by Deborah Mathis, BlackAmericaWeb.com
Word on the street is that the 18- to 29-year-old crowd is pretty much going to sit out the mid-term elections. Black voters who go to the polls in November are also expected to be slight in number.
That would be in keeping with historical trends. Two years after a presidential election, interest always wanes.
Usually, no more than 38 percent to 42 percent of registered voters show up to vote for local and state officials, members of Congress and, in 34 states, governor.
But, it is especially important that both young adults and black voters resist the temptation to skip the ritual on November 2.
The youth and the non-white votes were the ones that propelled Barack Obama into a history-making presidency. His name is not on the ballot this time, but he needs that base support just as much.
There are three important things at stake. One is the success and effectiveness of Obama’s presidency. When the opposition party takes over either chamber, it always makes it harder for the chief executive to get his ideas across and his programs through. It can be said that such is the nature – and purpose – of the two-party system.
But there’s more afoot than intramural function. Partisanship is so fierce and unforgiving these days that it is more than a thick, messy sludge; it has become concrete.
Nothing gets through. When the objective is make a man a failure, even his superb proposals will be dead on arrival.
In the 21 months that Obama has been in office, the GOP and the Tea Party activists they are bowing to have bedeviled the president with disrespect, lies, innuendo and exaggeration.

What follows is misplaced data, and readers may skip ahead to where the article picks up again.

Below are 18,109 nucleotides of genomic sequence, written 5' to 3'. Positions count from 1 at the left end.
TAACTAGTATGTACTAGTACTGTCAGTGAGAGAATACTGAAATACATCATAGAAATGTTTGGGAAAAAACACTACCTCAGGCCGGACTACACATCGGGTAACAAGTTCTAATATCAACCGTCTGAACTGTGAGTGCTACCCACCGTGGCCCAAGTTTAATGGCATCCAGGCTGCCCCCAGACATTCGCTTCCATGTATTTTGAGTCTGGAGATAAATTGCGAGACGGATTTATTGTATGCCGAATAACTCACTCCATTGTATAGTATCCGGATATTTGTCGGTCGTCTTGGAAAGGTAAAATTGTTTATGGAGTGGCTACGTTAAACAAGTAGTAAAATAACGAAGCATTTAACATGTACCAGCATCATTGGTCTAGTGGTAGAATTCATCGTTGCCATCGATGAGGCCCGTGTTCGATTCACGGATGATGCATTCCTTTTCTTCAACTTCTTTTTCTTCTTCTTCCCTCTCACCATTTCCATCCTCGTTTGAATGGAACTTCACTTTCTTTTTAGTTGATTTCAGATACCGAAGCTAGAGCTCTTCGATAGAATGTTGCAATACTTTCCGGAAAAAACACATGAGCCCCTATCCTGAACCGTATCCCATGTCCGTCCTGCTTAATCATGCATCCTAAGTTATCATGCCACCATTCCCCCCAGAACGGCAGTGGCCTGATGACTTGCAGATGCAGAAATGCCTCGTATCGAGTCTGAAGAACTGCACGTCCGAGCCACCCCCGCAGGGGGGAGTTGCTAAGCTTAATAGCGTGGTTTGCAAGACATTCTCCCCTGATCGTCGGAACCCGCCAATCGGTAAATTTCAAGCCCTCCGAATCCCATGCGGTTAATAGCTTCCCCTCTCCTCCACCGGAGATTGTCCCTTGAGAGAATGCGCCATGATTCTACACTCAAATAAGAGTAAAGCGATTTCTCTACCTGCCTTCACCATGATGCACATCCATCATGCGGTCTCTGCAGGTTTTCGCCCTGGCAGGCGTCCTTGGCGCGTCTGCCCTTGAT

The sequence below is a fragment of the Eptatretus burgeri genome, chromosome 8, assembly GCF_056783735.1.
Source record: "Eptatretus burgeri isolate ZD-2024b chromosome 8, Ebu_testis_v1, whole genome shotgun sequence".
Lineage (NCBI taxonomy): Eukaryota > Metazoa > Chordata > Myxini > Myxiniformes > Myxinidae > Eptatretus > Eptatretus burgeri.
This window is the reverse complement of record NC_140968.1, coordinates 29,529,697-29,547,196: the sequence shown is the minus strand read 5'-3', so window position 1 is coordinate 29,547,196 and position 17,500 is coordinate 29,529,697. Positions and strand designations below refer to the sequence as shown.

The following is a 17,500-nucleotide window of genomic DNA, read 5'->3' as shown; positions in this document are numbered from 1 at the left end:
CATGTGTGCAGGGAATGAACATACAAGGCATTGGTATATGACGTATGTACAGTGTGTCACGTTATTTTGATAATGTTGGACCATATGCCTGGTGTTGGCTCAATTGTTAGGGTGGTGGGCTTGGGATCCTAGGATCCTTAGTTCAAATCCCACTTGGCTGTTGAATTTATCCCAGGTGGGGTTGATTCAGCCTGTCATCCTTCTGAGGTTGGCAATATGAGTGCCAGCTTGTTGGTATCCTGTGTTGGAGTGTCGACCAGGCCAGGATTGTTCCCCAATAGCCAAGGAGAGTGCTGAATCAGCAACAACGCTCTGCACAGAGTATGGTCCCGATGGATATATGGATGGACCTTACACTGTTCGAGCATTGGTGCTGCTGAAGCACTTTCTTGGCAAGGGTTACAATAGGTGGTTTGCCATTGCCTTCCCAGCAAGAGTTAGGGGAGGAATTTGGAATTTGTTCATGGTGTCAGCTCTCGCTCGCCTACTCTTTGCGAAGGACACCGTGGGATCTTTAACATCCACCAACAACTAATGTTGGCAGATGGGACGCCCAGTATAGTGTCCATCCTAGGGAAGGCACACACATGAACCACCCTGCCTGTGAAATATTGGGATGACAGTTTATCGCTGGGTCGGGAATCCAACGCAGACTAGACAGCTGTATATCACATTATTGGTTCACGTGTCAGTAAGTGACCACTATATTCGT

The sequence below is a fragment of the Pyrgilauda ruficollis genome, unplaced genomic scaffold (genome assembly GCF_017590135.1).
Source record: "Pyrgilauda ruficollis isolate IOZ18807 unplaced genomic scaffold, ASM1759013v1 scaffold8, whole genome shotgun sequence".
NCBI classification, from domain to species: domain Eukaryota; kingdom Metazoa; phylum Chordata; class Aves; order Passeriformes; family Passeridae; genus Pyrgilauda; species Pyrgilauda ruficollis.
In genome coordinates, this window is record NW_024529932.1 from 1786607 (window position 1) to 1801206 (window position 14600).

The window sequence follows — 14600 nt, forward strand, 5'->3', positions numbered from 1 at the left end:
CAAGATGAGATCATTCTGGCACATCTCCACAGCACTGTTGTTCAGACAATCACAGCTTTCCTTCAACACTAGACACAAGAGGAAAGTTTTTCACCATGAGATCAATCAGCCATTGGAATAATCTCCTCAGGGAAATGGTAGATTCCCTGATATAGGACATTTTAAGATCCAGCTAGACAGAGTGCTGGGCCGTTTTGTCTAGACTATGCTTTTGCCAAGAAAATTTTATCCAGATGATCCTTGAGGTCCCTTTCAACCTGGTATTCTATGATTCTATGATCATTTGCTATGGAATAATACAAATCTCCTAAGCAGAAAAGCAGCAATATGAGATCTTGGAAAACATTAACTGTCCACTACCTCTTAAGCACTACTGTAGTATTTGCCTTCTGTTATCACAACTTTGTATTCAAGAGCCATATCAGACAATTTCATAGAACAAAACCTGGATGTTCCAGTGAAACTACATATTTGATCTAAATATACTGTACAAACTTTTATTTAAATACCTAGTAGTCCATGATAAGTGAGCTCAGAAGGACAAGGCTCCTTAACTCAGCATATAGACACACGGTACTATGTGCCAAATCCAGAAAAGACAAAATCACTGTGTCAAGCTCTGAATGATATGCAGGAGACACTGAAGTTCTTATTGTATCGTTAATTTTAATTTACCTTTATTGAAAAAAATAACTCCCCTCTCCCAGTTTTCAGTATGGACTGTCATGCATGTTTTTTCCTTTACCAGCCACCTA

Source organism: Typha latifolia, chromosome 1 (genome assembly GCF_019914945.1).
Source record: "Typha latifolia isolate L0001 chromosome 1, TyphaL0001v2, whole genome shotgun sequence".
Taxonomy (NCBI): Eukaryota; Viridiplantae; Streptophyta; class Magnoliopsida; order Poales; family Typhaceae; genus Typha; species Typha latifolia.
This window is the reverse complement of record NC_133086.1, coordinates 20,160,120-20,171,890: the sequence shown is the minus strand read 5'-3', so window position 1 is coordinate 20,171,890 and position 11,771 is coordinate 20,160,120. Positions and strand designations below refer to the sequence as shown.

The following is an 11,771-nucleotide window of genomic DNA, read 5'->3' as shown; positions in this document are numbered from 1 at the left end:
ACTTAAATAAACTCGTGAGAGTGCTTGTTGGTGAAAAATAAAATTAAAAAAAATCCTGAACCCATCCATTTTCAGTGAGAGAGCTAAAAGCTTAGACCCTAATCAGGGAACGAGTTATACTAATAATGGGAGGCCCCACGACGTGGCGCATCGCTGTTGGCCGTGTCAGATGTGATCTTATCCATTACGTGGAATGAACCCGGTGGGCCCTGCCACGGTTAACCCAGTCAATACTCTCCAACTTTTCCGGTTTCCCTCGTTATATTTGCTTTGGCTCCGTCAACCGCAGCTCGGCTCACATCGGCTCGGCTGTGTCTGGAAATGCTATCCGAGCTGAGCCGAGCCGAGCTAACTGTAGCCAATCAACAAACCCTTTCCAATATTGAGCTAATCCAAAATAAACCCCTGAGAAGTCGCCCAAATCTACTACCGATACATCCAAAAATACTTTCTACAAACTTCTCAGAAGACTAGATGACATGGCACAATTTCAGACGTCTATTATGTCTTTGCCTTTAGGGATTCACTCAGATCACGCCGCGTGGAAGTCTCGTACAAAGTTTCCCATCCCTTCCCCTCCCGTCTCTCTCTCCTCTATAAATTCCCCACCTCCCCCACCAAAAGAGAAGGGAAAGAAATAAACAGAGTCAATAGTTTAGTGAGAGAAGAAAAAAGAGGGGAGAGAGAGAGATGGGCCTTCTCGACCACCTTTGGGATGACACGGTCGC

They routinely portray him as anti-American, fascist, anti-business, socialist, racist, incompetent and, in former House Speaker Newt Gingrich’s words, a con man. Clearly, if they actually have the power of majority on their side, Obama faces only a tougher row.
Another thing at stake is the safety and prosperity of the American society.
As institutionalists, Republicans are pledged to protect collections of power – banks, insurance companies, big energy, the military industrial complex, etc.
The individual, while the ward of the Constitution, is less important; his or her rights are fungible, suspendable, even disposable.
It was their kind on the U.S. Supreme Court, for example, that continues to erode civil liberties while expanding corporate rights.
A power grab by such folks bodes horribly for those of us who love freedom, fair play, accountability and the square deal.
Finally, Obama’s re-electability is on the line. Should he be steamrolled and stymied by a mean-hearted, short-sighted and self-righteous band of marauders whose only goal is to grab and grow their own power for the enrichment of their friends and people like them, the president will have little to show for the remainder of his term and, come 2012, the people will kick him out, barring some astoundingly good turn of luck.
Obama has not produced the change that some of us had hoped for and anticipated, but considering the wreckage he walked in on, he has done a decent job in the short time he’s been in office and probably more than we can ever know, since it is impossible to measure what did not happen because of his decisions.
Take unemployment, for example. As terrible as it is, what would it be had there been no $787 billion stimulus package?
Back in April, USA Today surveyed 50 top economists who said there might have been more than 1 million more jobs lost without the stimulus.
Though speculative, their estimates are sobering, but the point is, we can never know for sure.
What is certain is that the president has more time and should be allowed to use it imparting and enacting his vision, not fending off cruel attacks on his motives, his ideology and his character.
Yet, that’s what a Republican majority offers and why it must be stopped.
They’re counting on us not showing up; they need us to not show up. I, for one, cannot give them that satisfaction.